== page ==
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Review: The Eventide Departure

RATING: 3 Keys          RESULT: Win           REMAINING: 1:25

You can summon spirits with a … chessboard?


Can you and your companions find the clues, solve the mystery of the last will and testament of the recently departed Professor Firestone, and escape the seance before time runs out?

Professor Firestone was a world traveler and collector of rare items.  However, after his passing, it is not known who has the rights to his massive collection of valuables.  It is up to you to make contact with his spirit, find his will, and escape.

The Eventide Departure has a few seemingly magical moments as you contact Professor Firestone.  However, it ultimately falls short in tying together all of the loose ends into one immersive package.


The scene starts in a dimly lit Victorian style room with gaudy wallpaper and wood trim around the walls.  There are numerous black and white pictures scattered throughout, along with candlelight fixtures that set the mood for the room.  A few wooden pieces of furniture line the walls.  The chessboard in the corner looks a tad out of place.

The second room’s centerpiece is a large circular table fit for a summoning.  There are more pictures decorating the walls, a bookshelf resting in the corner, and a Ouija board out in the open.  Red curtains hang around the fireplace, and a large mirror is fixed above the mantle.

The players eventually discover Professor Firestone’s hidden trophy room.  There are many artifacts from his travels such as Buddha heads and mammoth skulls.  It feels a little chaotic – the great Professor didn’t care too much about organizing his valuables.


One of the first items discovered is a list of instructions needed to start the seance and contact the spirits.  It was a very structured sequence of events that needed to occur, which posed a linear puzzle flow.

There is a good amount of scavenging and finding objects hidden in sometimes obscure places.  We had to ask for a hint when it was apparent we were missing a piece.  It was not in an obvious location.

A couple of the puzzles were clever in theory, but they suffered from the dim lighting in the room.  In these cases, it was necessary to use the flashlight on a phone in order to properly solve a puzzle.  The designer simply cannot assume that the player will have an outside device – a handheld light source needs to be included.

The Eventide Departure offered some cool surprises and interesting special effects to enhance the feeling that the player was conducting a seance.  However, there was one puzzle that the game master later confirmed is manually activated.  This makes the magic of the room lose a lot of its luster.

The Eventide Departure’s flow also felt off.  There were numerous times when we solved a puzzle, but it was not obvious what it triggered within the room.  It was often necessary to walk in and out of the three connected areas in order to find what to do next.  The final meta-puzzle had an extra step that was completely unnecessary to advance the narrative – it was simply there to increase the time it took to find the solution.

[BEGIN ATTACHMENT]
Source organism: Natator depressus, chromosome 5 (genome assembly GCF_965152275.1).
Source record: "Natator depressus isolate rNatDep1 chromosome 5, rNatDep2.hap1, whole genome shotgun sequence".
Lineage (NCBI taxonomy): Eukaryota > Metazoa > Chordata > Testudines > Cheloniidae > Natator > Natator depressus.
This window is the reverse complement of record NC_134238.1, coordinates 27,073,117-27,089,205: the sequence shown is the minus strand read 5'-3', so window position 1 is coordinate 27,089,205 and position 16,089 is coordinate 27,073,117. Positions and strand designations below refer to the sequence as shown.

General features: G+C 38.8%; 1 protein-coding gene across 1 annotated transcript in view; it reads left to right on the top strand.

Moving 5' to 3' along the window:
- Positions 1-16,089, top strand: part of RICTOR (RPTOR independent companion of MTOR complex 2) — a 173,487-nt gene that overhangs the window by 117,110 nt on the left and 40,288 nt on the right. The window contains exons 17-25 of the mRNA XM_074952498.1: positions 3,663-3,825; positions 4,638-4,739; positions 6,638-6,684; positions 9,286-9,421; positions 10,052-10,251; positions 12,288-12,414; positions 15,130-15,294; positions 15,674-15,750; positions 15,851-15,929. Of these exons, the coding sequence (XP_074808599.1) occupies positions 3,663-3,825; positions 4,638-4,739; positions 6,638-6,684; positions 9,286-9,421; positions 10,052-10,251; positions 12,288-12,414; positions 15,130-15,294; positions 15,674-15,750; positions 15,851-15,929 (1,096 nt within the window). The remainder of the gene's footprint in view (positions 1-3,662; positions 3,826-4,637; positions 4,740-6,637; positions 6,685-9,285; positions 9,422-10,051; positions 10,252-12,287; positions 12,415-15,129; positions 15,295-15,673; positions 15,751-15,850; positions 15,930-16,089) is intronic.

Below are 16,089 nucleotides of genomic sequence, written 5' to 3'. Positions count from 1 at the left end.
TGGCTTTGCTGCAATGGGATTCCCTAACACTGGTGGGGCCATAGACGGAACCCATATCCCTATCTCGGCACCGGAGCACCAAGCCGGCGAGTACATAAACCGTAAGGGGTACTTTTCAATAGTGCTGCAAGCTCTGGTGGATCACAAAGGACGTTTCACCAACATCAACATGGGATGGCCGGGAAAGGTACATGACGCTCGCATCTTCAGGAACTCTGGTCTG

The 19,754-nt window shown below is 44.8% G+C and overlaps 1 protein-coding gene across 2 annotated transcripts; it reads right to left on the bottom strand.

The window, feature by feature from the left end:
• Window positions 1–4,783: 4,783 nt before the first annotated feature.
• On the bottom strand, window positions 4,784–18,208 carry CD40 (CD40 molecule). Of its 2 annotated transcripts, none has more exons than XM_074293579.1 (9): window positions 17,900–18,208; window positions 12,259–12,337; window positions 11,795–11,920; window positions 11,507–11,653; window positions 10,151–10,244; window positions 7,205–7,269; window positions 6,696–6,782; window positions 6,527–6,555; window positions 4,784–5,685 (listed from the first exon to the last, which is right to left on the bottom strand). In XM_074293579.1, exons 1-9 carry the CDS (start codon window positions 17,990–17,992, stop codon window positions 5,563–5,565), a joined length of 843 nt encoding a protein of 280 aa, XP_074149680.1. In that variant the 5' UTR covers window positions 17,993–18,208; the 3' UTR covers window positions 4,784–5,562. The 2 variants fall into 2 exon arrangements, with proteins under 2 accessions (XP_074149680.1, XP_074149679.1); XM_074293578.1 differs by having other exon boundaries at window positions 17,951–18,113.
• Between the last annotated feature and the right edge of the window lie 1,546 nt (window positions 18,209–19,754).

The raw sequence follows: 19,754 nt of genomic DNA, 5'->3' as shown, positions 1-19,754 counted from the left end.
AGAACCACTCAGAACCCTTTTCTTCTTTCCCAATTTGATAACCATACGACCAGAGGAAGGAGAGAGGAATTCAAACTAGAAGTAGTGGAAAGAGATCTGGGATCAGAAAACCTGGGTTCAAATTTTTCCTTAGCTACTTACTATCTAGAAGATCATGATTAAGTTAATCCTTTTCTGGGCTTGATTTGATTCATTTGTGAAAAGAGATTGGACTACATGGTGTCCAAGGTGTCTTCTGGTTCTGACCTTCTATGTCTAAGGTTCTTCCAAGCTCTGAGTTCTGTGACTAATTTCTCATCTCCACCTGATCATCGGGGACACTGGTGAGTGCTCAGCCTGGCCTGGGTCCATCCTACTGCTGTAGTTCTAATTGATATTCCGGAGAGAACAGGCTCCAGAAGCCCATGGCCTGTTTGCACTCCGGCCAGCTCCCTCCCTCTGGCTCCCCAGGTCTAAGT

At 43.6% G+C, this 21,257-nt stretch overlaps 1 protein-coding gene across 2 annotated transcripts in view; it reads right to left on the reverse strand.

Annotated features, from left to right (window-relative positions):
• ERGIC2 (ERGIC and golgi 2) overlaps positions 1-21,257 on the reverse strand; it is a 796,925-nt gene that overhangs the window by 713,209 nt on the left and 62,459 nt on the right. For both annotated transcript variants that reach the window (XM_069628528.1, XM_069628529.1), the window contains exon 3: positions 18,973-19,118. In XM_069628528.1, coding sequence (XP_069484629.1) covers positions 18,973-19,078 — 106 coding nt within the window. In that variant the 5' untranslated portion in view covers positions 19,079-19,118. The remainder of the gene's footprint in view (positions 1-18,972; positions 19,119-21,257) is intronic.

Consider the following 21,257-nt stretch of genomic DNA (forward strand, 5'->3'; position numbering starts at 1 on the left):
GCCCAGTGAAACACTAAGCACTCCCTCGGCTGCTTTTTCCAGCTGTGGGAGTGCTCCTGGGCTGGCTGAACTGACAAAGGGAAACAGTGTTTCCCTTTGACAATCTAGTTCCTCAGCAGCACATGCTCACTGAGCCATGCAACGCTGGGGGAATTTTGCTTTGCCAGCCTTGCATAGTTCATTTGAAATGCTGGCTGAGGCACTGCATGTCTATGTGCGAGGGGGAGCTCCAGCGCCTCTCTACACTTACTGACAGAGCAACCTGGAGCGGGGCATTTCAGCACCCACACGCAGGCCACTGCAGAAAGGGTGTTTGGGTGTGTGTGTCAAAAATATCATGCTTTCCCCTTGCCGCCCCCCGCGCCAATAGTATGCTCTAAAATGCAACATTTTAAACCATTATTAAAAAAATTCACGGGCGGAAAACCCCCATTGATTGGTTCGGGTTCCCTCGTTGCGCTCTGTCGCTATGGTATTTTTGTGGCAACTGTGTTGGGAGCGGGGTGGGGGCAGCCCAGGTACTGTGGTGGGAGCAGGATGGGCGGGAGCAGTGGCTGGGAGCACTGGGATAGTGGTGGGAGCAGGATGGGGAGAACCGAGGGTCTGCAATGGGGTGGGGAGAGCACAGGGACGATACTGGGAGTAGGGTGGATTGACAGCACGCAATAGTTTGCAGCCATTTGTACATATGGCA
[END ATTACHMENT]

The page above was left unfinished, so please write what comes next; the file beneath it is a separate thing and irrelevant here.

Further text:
Before the game started, the game master handed us a drawing of an artifact.  If the player is able to find the item drawn, it would be a “bonus”.  There was no indication as to why this specific item was of significant importance.  Usually side quests require solving a puzzle. In this case, the item was just hidden in the room, and it wasn’t even hidden well.  There isn’t an extra puzzle to unlock, which resulted in no excitement from finding this rare object.  It seemed tacked on for no reason other than because escape room.


The Eventide Departure had some well decorated rooms that fit the story and time period.  There were clever uses of technology and a couple of unique elements that I haven’t seen before.  It was not a bad game.  However, it lacks a lot of elements and polish that make a GREAT game.

The scene is dim, which properly sets the mood for the seance that awaits.  However, a couple of the puzzles fall prey to the lack of light.  Therefore, it almost becomes necessary to use a device not included in the room.

Most of the puzzles make sense with the overall story.  However, there are a couple that do not.  It was often difficult to know if a puzzle was executed correctly because there were a lack of indicators.  In several cases, a puzzle in one room causes something to change in another room. The Eventide Departure could be much better with a few relatively easy tweaks.


Venue Details

Venue: Puzzle Break

Location: Seattle, Washington (Belltown)

Number of Games: 2


Duration: 60 minutes

Capacity: 5 people

Group Type: Private  / You will not be paired with strangers.

Cost: $150 per room


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